Tell us a little about your background and what brought you to photography.
I grew up with a darkroom in the house, taking photos as a hobby. I always knew it was something I was passionate about, but [I] didn’t want to be an event photographer. I basically stumbled into this project when I saw a way I could combine two things I loved: photography and dogs.
Are there any photographers that have been an influence on your work?
What inspired you to start photographing dogs that you encountered on the street?
I saw an incredible story that nobody was really telling. Who are these dogs? It’s something any dog lover is curious about every time they see one walk down the street. I also missed having a dog of my own and wanted an excuse to pet them.
The name The Dogist is very reminiscent of Scott Schuman’s The Sartorialist. Was he an influence in establishing your blog?
Yes, absolutely. The Sartorialist has a unique, authentic style of documenting people’s fashion that I admire. He just walked up to people he came across. Why couldn’t I do that for dogs? There are beautiful subjects everywhere!
How do you approach owners and their dogs?
Very simply: “May I take a photo of your dog?” I get a “Yes,” and then it’s between me and the dog.
Most dogs are looking directly looking at the camera. Do you have any tricks for getting the dog to focus?
With squeaky toys and treats or by barking and making weird noises. Anything to capture their attention, if only for a moment.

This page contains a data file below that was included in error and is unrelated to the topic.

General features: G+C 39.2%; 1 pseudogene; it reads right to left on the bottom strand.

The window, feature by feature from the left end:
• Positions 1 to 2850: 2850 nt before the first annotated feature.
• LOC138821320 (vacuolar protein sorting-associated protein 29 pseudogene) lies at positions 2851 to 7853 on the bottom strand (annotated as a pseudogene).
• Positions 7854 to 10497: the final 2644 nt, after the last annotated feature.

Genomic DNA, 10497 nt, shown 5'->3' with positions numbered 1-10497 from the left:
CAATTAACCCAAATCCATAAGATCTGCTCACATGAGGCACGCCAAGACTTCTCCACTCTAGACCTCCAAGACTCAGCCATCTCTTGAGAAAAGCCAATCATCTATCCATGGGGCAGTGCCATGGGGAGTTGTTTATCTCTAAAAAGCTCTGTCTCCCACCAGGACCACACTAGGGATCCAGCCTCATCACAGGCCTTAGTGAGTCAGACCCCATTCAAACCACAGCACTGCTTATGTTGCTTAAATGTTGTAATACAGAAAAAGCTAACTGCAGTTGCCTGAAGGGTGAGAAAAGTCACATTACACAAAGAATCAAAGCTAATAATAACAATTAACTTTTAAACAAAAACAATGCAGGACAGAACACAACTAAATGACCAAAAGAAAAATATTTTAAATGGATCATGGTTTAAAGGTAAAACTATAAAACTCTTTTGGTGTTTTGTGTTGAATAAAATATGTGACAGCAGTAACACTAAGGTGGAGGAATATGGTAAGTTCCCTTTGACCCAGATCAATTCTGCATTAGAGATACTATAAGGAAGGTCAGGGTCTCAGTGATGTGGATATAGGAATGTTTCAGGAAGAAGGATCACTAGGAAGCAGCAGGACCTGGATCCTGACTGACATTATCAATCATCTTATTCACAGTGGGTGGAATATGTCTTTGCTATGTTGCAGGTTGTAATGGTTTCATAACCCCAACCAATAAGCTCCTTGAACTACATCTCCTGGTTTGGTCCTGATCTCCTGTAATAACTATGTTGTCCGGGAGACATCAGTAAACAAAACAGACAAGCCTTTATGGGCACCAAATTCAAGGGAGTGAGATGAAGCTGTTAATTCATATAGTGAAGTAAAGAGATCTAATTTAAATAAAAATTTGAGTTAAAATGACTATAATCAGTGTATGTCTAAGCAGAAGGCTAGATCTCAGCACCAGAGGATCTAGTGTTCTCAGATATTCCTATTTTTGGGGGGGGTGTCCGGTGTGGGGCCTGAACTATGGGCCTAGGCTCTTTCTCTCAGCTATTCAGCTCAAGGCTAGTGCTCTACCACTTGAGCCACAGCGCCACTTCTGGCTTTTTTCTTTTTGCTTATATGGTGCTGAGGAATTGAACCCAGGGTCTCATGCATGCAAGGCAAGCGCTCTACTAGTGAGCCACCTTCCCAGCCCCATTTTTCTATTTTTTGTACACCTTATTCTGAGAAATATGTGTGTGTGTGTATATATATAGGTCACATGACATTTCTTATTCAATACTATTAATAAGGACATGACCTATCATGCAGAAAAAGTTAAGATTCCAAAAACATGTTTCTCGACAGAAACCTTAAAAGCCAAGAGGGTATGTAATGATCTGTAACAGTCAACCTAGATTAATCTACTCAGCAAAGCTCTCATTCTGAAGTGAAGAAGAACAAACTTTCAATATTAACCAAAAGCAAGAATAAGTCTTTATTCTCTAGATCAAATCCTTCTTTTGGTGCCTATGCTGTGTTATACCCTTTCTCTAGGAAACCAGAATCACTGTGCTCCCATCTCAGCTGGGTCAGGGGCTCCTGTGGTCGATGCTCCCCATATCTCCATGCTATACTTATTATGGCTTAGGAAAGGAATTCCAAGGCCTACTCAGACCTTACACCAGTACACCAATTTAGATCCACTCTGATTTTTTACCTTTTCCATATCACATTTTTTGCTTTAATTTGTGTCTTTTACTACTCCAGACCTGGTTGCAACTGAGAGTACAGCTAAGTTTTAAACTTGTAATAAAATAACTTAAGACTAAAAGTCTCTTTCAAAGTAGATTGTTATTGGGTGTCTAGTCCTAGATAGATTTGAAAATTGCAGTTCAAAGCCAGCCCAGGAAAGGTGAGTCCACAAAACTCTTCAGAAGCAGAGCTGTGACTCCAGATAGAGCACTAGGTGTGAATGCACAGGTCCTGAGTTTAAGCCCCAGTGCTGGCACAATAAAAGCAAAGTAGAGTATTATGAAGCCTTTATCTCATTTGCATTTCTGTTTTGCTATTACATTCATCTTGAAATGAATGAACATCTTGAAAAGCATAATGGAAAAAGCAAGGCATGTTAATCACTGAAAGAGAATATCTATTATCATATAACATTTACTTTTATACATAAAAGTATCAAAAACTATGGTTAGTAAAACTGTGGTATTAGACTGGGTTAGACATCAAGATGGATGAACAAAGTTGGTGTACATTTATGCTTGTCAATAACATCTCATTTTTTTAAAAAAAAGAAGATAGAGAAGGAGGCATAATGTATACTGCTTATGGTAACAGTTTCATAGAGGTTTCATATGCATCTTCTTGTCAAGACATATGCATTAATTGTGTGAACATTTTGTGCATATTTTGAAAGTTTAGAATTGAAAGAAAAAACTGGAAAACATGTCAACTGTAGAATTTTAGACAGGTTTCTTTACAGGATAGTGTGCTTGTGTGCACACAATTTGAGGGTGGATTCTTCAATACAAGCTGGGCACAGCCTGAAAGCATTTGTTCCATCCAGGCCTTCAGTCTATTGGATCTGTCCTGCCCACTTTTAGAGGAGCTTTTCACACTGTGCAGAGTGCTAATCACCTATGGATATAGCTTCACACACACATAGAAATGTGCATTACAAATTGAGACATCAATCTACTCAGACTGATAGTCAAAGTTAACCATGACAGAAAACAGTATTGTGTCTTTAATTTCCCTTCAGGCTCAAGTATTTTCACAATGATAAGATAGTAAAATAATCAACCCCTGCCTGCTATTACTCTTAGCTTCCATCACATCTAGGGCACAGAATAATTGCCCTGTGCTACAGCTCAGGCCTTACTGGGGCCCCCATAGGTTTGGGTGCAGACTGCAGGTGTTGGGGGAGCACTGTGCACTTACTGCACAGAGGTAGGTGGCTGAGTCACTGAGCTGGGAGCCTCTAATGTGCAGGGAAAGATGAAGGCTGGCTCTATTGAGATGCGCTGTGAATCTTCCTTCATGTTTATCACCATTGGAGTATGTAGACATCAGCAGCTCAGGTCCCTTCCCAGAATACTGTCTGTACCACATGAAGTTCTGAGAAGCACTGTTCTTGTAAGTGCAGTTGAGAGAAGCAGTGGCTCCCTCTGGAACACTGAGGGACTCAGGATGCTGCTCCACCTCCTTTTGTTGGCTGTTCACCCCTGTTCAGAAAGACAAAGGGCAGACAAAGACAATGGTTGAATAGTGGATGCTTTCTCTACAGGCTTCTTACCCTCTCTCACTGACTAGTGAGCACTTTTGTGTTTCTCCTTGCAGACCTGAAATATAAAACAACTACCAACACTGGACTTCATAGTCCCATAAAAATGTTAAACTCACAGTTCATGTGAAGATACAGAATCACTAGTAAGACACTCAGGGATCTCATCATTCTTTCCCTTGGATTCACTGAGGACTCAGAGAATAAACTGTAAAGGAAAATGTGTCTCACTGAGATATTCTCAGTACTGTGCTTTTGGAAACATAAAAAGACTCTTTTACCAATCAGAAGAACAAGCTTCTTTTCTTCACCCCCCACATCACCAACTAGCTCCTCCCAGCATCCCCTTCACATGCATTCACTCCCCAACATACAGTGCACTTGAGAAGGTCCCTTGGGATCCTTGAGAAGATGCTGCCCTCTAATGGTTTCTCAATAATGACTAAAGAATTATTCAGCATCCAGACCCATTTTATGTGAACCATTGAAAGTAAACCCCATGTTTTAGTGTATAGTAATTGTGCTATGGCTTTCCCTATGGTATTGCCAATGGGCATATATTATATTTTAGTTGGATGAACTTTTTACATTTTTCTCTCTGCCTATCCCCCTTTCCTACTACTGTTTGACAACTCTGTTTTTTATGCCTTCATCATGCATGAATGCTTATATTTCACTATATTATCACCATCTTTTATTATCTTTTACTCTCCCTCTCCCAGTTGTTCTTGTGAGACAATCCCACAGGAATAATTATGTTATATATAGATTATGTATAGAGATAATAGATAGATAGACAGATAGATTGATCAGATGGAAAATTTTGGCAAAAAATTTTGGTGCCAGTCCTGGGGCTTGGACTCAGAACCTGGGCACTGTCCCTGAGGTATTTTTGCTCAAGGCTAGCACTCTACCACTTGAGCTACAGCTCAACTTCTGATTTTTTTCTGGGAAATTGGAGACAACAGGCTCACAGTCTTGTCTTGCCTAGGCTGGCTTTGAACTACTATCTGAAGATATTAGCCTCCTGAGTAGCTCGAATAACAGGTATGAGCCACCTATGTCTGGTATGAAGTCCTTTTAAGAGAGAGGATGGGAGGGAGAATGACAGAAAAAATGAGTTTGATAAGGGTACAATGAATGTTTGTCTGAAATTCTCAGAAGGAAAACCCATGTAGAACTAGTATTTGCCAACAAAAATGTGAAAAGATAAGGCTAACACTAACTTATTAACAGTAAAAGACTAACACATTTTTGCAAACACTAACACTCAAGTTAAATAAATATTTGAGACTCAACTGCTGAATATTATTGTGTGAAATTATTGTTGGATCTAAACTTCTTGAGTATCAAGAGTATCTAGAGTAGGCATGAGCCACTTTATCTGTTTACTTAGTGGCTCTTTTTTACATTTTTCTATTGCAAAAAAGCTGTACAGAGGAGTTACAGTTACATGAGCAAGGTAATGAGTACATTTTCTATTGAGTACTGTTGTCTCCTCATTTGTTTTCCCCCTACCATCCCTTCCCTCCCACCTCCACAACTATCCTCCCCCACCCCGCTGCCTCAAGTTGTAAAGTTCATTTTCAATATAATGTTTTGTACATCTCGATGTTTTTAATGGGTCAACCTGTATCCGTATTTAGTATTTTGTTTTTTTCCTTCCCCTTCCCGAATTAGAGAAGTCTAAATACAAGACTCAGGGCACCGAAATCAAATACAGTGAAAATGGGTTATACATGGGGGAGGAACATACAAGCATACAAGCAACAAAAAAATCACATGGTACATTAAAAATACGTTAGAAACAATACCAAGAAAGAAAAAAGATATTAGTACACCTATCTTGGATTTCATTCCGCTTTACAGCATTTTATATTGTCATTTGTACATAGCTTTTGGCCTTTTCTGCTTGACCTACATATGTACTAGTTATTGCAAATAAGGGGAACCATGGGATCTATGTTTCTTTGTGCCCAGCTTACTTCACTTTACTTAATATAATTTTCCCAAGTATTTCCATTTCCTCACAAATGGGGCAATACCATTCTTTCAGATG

You are able to capture the essence and personality of your subject. How long do you spend with the dogs and their owners?
About one minute photographing the dog, and then usually about two minutes getting the dog’s info and story from the owner. It’s all pretty quick.
What does a typical day and shoot look like for you?
In New York City — where I live — I shoot whenever the light is good, when there is unique weather like snow, when I want to check out a new park, when I’m running out of fresh pictures, when I want to get away from my emails, when I’m planning a special series, or for no specific reason at all! When I’m traveling I’ll be out shooting all day, every day, knowing that I may not be in the area for a while, if ever again! There’s nothing truly typical about street photography, especially with dogs.
Is there a particular dog or story that really resonated with you?
The stories about a dog’s struggle usually get to me. Whether it’s cancer, old age, or a troubled past, I find myself tearing up while composing a post like that. Those images, even without the caption, have an aspect of strength and resiliency, coupled with pain. It’s invariably emotional to hear them.
In honor of National Puppy Day, can you share your top three puppies that you have photographed?
Is there a dream dog that you would like to photograph, and why?
I would like to photograph the Oketz dogs of the Israeli Defense Force. If there were such thing as a ‘super dog,’ they would be it.
Can you tell us about your program, Give A Dog A Bone?
The Give a Dog a Bone program helps get dogs out of shelters by bringing attention to adoptable dogs. I visit various shelters and allow my audience to purchase a bone for me to deliver to the dog that needs help and to be cheered up. This helps them get some much-needed exposure, and all proceeds go back to the featured shelters. As far as I know, every dog that I’ve featured has since found a home or been put into foster care.
Your book, The Dogist, has been incredibly successful! Can you give us a sneak peek into the next book that you are working on?
I shouldn’t say much, but it will feature a lot more storytelling and some special, never-before-published photo series.